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No Elephants Donating Member (1000+ posts) Send PM | Profile | Ignore Fri Jan-17-14 10:43 AM
Original message
Speaking of bridges......



Americas crumbling infrastructure desperately needs funding
by Patrick J. Natale @ASCETweets January 17, 2014
Congress should act now to avoid a transportation fiscal cliff in 2015

Last month, Rep. Earl Blumenauer (D-Oregon) introduced the Update, Promote and Develop Americas Transportation Essentials (UPDATE) Act. The proposed bill lays out a clear roadmap on how to restore and modernize Americas surface transportation system.

<snip>

Last year, the American Society of Civil Engineers (ASCE) issued its 2013 Report Card for Americas Infrastructure. The report assigned grades to 16 categories of infrastructure including roads, bridges, ports, rail, aviation, public parks and recreation and energy. Each was assessed using rigorous grading criteria in eight areas: capacity, condition, funding, future need, operation and maintenance, public safety, resilience and innovation. The nations infrastructure received a cumulative grade of D+. Roads and transit fared only slightly better with grades of D, and bridges received a C+.

Most of Americas interstate highway system was built in the 1950s and 1960s. At the time, it was a pioneering, ambitious project designed to connect people and drive commerce. Today, we are still coasting on our grandparents investments. If the United States is to continue on the path to economic recovery and remain competitive in a global world, it is time for some major renovations to our infrastructure.

The country faces daunting challenges ahead with a combination of backlog on repair projects and a growing need for alternative forms of travel. Currently, more than 40 percent of Americas major urban highways are congested, costing taxpayers time and money. On average, a typical American commuter loses 34 hours sitting in traffic each year nearly an entire week of work. Thats the equivalent of missing 17 of your childs little league games. In addition to time wasted, our ailing roads and bridges directly impact the pocketbooks of American families. About 32 percent of Americas interstates and major highways are in poor or mediocre condition. These substandard roads result in drivers paying $67 billion or $324 per motorist annually in vehicle repair and operating costs. In addition, nearly 45 percent of all Americans still lack access to transit. And young people are increasingly demanding more options than driving a car.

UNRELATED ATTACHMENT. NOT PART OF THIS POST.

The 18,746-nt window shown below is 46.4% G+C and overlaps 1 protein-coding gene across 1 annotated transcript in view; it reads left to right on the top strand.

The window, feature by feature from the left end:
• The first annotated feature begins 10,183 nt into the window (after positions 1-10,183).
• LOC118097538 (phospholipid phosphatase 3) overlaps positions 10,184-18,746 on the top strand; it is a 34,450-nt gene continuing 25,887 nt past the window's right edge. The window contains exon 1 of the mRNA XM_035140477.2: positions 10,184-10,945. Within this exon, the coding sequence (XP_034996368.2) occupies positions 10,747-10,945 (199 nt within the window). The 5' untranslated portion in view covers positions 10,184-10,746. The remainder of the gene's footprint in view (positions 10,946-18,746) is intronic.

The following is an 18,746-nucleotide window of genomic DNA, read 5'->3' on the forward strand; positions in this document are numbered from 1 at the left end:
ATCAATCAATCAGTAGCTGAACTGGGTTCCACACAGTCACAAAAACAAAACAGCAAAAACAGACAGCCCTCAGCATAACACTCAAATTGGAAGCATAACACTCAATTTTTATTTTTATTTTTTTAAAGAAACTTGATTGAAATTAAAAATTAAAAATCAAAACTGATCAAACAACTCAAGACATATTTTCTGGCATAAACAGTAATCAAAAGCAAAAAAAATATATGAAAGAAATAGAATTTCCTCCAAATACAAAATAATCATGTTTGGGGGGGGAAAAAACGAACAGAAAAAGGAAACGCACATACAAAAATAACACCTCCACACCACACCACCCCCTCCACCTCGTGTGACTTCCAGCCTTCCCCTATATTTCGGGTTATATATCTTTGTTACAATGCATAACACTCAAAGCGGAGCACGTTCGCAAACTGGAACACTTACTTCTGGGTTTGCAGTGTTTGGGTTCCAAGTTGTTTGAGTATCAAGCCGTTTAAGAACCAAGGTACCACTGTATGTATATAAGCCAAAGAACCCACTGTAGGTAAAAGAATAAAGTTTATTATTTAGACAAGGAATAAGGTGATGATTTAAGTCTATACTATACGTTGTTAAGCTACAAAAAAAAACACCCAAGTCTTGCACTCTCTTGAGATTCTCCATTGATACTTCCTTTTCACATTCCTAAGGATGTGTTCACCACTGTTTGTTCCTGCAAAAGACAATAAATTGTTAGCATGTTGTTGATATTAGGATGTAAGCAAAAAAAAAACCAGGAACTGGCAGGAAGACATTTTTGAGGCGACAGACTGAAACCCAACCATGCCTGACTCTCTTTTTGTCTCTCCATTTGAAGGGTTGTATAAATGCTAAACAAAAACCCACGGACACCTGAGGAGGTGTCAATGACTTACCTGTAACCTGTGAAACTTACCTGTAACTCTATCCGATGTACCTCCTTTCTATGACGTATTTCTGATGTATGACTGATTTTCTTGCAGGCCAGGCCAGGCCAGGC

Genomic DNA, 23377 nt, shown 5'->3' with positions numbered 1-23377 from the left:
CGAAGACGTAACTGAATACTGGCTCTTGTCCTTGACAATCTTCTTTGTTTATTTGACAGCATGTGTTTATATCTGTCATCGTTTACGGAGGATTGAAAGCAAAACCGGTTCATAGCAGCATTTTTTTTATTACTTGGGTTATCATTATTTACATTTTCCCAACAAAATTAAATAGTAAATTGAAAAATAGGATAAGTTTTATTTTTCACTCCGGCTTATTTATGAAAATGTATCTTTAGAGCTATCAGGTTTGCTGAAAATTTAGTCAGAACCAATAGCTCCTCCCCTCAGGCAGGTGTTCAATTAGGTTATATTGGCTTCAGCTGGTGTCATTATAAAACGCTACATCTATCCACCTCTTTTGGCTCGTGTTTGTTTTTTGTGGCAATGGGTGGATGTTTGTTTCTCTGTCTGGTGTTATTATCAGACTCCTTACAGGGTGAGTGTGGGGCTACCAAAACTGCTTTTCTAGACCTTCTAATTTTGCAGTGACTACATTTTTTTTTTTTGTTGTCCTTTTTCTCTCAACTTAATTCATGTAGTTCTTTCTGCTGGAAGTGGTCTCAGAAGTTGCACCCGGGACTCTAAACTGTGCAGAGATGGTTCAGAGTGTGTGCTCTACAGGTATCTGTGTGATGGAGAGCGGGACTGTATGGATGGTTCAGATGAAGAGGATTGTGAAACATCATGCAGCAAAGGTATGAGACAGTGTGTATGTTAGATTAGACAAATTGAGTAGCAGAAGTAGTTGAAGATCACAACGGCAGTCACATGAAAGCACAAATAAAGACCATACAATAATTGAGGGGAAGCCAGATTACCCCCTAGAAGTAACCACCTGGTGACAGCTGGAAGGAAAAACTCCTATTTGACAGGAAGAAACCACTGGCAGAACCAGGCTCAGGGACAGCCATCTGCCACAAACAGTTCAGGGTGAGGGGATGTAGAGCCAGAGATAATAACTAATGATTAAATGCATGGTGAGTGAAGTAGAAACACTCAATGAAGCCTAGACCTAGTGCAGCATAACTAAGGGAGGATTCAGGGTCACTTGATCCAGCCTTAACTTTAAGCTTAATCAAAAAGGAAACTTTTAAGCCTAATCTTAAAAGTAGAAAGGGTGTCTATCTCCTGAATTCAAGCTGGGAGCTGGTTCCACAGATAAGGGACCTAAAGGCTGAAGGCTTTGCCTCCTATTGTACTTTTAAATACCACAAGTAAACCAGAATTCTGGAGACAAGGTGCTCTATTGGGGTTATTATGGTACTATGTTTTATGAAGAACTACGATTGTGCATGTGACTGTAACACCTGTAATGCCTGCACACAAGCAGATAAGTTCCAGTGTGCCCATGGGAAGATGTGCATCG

he United States is considered one of the most developed nations in the world, yet our transportation system has long since stopped being the envy of other nations. Most of Americas major economic competitors in Europe and Asia have already invested in and are reaping the benefits of improved competitiveness from their inter-metropolitan high-speed rail systems. Americas roads are ranked 19th in the world, even behind a developing country such as Namibia, according to ASCEs "Failure to Act" surface transportation study. Simply continuing to invest at the same meager levels in the nations existing transportation infrastructure may not be enough to maintain Americas standing in the global economy in the long run


http://america.aljazeera.com/opinions/2014/1/infrastruc...

American Exceptionalism
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Enthusiast Donating Member (1000+ posts) Send PM | Profile | Ignore Sat Jan-18-14 04:53 AM
Response to Original message
1. Yes, but!
We have this huge deficit caused by entitlement spending.

And raising taxes would stifle job creation.

So as soon as we can agree to privatize social security and medicare maybe there will be enough left over revenue to trickle down and create an occasional infrastructure project, one with no-bid, cost plus contracts. I kid. I think. :)
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